Shucked
Shuck Shuck, v. t. [imp. & p. p. {Shucked}; p. pr. & vb. n. {Shucking}.] 1. To deprive of the shucks or husks; as, to shuck walnuts, Indian corn, oysters, etc. [1913 Webster]

2. To remove or take off (shucks); hence, to discard; to lay aside; -- usually with off. [Colloq.]

``Shucking'' his coronet, after he had imbibed several draughts of fire water. --F. A. Ober.

He had only been in Africa long enough to shuck off the notions he had acquired about the engineering of a west coast colony. --Pall Mall Mag. [Webster 1913 Suppl.]


The Collaborative International Dictionary of English. 2000.

Look at other dictionaries:

  • shucked — adj Drunk, intoxicated. He came home shucked and his wife locked him out. 1950s …   Historical dictionary of American slang

  • shucked — ʃʌk n. shell, husk, outer covering of some nuts and vegetables (such as corn) v. remove a husk, peel, shell …   English contemporary dictionary

  • shuck off — ˌshuck ˈoff [transitive] [present tense I/you/we/they shuck off he/she/it shucks off present participle shucking off past tense …   Useful english dictionary

  • shuck — [[t]ʃʌ̱k[/t]] shucks, shucking, shucked 1) N COUNT The shuck of something is its outer covering, for example the leaves round an ear of corn, or the shell of a shellfish. [AM] ...corn shucks. 2) VERB If you shuck something such as corn or… …   English dictionary

  • shuck — UK [ʃʌk] / US verb [transitive] Word forms shuck : present tense I/you/we/they shuck he/she/it shucks present participle shucking past tense shucked past participle shucked American to remove the shell or outer part of something such as a nut or… …   English dictionary

  • shuck off — phrasal verb [transitive] Word forms shuck off : present tense I/you/we/they shuck off he/she/it shucks off present participle shucking off past tense shucked off past participle shucked off American informal to take a piece of clothing off …   English dictionary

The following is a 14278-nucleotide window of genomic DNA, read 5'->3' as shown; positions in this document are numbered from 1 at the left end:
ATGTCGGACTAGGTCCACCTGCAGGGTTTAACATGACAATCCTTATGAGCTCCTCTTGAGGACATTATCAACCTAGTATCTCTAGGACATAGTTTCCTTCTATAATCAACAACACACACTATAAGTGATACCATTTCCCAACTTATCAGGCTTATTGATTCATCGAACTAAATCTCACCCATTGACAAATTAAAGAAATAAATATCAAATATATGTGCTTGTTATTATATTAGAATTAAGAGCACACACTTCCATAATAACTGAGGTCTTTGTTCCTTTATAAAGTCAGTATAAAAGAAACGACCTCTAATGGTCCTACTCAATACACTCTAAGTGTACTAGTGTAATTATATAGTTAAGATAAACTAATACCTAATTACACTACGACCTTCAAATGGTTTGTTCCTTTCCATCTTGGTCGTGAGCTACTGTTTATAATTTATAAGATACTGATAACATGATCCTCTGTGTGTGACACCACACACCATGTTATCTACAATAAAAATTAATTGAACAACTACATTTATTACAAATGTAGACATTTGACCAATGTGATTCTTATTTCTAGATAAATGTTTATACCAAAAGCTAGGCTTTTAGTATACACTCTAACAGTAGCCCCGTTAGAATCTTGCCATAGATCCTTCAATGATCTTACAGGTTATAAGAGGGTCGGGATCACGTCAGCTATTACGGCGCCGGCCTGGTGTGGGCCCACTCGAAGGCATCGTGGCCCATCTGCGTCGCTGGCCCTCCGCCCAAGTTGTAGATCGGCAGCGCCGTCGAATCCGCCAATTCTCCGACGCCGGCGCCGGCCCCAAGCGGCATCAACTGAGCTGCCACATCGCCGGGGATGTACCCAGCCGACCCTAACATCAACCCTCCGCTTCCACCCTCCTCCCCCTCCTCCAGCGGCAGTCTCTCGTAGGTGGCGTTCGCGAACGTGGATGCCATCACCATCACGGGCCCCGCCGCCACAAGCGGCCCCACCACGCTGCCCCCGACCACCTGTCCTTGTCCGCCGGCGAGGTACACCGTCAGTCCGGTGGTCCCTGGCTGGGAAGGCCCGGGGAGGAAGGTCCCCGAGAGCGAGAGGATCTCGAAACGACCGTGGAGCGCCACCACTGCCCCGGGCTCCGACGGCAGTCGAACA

• shuck — [Jak] 1. n. an insincere person. □ The guy’s a shuck. Don’t believe a thing he says! □ Who needs a shuck for a legislator? 2. tv. & in. to kid someone; to tease someone. □ Cool it! I’m just shucking. □ …   Dictionary of American slang and colloquial expressions

  • Shuck — Shuck, v. t. [imp. & p. p. {Shucked}; p. pr. & vb. n. {Shucking}.] 1. To deprive of the shucks or husks; as, to shuck walnuts, Indian corn, oysters, etc. [1913 Webster] 2. To remove or take off (shucks); hence, to discard; to lay aside; usually… …   The Collaborative International Dictionary of English

  • Shucking — Shuck Shuck, v. t. [imp. & p. p. {Shucked}; p. pr. & vb. n. {Shucking}.] 1. To deprive of the shucks or husks; as, to shuck walnuts, Indian corn, oysters, etc. [1913 Webster] 2. To remove or take off (shucks); hence, to discard; to lay aside;… …   The Collaborative International Dictionary of English

  • shuck — I. noun Etymology: origin unknown Date: circa 1674 1. shell, husk: as a. the outer covering of a nut or of Indian corn b. the shell of an oyster or clam 2. something of little value usually used in plural < not worth shucks > II …   New Collegiate Dictionary

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